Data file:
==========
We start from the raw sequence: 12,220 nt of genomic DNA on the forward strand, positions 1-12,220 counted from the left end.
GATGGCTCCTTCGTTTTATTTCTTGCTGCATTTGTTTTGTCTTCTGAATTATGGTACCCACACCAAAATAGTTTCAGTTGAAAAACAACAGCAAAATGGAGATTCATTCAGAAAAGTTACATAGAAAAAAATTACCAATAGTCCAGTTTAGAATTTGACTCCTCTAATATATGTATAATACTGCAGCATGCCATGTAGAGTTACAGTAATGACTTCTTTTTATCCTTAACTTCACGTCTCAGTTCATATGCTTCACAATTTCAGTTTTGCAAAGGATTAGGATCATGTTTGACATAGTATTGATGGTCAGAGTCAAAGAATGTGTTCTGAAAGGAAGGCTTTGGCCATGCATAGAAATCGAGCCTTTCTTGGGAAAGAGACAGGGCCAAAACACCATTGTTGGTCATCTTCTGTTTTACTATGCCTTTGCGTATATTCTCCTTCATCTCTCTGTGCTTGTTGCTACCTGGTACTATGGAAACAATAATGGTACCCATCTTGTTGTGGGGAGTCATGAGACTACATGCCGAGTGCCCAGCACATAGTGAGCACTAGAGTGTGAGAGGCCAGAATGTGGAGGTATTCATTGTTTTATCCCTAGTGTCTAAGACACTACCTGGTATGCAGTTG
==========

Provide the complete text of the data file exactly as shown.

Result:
We start from the raw sequence: 12,220 nt of genomic DNA on the forward strand, positions 1-12,220 counted from the left end.
GATGGCTCCTTCGTTTTATTTCTTGCTGCATTTGTTTTGTCTTCTGAATTATGGTACCCACACCAAAATAGTTTCAGTTGAAAAACAACAGCAAAATGGAGATTCATTCAGAAAAGTTACATAGAAAAAAATTACCAATAGTCCAGTTTAGAATTTGACTCCTCTAATATATGTATAATACTGCAGCATGCCATGTAGAGTTACAGTAATGACTTCTTTTTATCCTTAACTTCACGTCTCAGTTCATATGCTTCACAATTTCAGTTTTGCAAAGGATTAGGATCATGTTTGACATAGTATTGATGGTCAGAGTCAAAGAATGTGTTCTGAAAGGAAGGCTTTGGCCATGCATAGAAATCGAGCCTTTCTTGGGAAAGAGACAGGGCCAAAACACCATTGTTGGTCATCTTCTGTTTTACTATGCCTTTGCGTATATTCTCCTTCATCTCTCTGTGCTTGTTGCTACCTGGTACTATGGAAACAATAATGGTACCCATCTTGTTGTGGGGAGTCATGAGACTACATGCCGAGTGCCCAGCACATAGTGAGCACTAGAGTGTGAGAGGCCAGAATGTGGAGGTATTCATTGTTTTATCCCTAGTGTCTAAGACACTACCTGGTATGCAGTTG